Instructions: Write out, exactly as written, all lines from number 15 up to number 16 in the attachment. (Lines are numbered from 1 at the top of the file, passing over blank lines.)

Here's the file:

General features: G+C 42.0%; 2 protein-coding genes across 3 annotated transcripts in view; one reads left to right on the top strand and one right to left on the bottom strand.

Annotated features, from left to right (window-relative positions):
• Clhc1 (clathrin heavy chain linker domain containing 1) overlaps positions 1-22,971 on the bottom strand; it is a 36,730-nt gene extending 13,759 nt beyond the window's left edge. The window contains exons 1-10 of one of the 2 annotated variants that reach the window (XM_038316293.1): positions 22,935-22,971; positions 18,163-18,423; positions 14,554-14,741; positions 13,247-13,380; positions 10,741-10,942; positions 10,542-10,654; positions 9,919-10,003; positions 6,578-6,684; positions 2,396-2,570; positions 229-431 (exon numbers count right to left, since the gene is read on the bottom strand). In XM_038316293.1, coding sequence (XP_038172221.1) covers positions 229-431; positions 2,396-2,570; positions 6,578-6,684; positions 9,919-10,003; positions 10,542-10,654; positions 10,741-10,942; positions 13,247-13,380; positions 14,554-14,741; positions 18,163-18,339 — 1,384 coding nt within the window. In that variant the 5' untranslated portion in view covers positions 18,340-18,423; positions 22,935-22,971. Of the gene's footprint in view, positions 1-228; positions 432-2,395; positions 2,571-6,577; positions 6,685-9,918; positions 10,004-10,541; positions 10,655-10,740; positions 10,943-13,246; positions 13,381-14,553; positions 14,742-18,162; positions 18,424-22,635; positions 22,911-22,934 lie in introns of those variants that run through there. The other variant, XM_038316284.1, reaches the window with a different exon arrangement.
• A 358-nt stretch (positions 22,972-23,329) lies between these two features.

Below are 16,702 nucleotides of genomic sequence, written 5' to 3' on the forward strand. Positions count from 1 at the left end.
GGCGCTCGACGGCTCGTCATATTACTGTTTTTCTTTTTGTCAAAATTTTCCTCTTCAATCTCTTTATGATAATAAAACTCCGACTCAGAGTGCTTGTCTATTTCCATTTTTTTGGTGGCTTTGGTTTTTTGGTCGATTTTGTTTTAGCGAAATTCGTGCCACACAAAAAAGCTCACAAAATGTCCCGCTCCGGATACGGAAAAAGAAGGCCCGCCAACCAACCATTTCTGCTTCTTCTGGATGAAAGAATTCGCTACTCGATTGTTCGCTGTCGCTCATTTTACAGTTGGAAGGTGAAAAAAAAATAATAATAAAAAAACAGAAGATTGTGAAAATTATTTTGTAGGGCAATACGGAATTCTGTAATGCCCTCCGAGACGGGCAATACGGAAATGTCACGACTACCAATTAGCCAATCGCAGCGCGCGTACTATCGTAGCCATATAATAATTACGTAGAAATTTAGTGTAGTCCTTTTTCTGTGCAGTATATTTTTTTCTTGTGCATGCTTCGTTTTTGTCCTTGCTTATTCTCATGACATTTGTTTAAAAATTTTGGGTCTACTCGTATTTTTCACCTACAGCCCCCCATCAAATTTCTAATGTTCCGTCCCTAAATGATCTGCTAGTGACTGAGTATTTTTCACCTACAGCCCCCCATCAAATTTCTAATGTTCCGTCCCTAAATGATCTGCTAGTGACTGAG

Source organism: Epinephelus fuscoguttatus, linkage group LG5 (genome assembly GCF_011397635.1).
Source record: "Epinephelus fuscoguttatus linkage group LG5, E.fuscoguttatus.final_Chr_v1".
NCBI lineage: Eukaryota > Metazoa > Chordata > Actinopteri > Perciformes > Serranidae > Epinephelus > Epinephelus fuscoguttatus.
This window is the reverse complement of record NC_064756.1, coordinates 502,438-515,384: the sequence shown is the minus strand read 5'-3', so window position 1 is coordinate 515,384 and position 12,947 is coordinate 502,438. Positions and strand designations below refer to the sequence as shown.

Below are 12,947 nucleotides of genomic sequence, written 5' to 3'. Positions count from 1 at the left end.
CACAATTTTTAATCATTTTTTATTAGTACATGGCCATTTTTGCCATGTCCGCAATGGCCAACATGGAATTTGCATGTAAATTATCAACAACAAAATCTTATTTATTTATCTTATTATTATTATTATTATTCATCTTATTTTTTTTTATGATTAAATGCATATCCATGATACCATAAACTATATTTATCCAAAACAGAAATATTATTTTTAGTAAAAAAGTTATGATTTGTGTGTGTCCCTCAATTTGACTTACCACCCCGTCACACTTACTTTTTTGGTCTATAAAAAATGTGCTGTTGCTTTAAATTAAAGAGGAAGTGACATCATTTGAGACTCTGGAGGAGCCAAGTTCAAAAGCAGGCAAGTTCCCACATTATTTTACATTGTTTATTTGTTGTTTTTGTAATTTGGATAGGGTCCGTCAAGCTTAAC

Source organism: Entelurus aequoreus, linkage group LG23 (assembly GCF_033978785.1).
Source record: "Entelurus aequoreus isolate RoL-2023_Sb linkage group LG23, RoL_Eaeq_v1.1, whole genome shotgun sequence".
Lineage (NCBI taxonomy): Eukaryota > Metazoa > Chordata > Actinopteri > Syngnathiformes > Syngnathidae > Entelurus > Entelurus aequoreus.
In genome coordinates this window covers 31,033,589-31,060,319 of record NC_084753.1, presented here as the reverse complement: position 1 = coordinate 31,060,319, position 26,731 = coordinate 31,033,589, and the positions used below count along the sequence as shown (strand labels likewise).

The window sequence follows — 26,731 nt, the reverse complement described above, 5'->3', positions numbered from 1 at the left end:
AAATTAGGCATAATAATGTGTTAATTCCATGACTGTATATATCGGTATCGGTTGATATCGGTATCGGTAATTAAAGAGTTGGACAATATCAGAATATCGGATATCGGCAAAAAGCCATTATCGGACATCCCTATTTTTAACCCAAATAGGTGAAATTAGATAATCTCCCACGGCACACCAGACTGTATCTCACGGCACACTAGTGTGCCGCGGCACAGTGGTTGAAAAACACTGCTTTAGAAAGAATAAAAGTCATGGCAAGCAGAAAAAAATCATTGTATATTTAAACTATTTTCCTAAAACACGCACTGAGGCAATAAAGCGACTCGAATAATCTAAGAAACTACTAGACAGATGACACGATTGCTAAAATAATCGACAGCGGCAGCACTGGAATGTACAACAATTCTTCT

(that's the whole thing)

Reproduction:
Lineage (NCBI taxonomy): Eukaryota > Metazoa > Chordata > Actinopteri > Syngnathiformes > Syngnathidae > Entelurus > Entelurus aequoreus.
In genome coordinates this window covers 31,033,589-31,060,319 of record NC_084753.1, presented here as the reverse complement: position 1 = coordinate 31,060,319, position 26,731 = coordinate 31,033,589, and the positions used below count along the sequence as shown (strand labels likewise).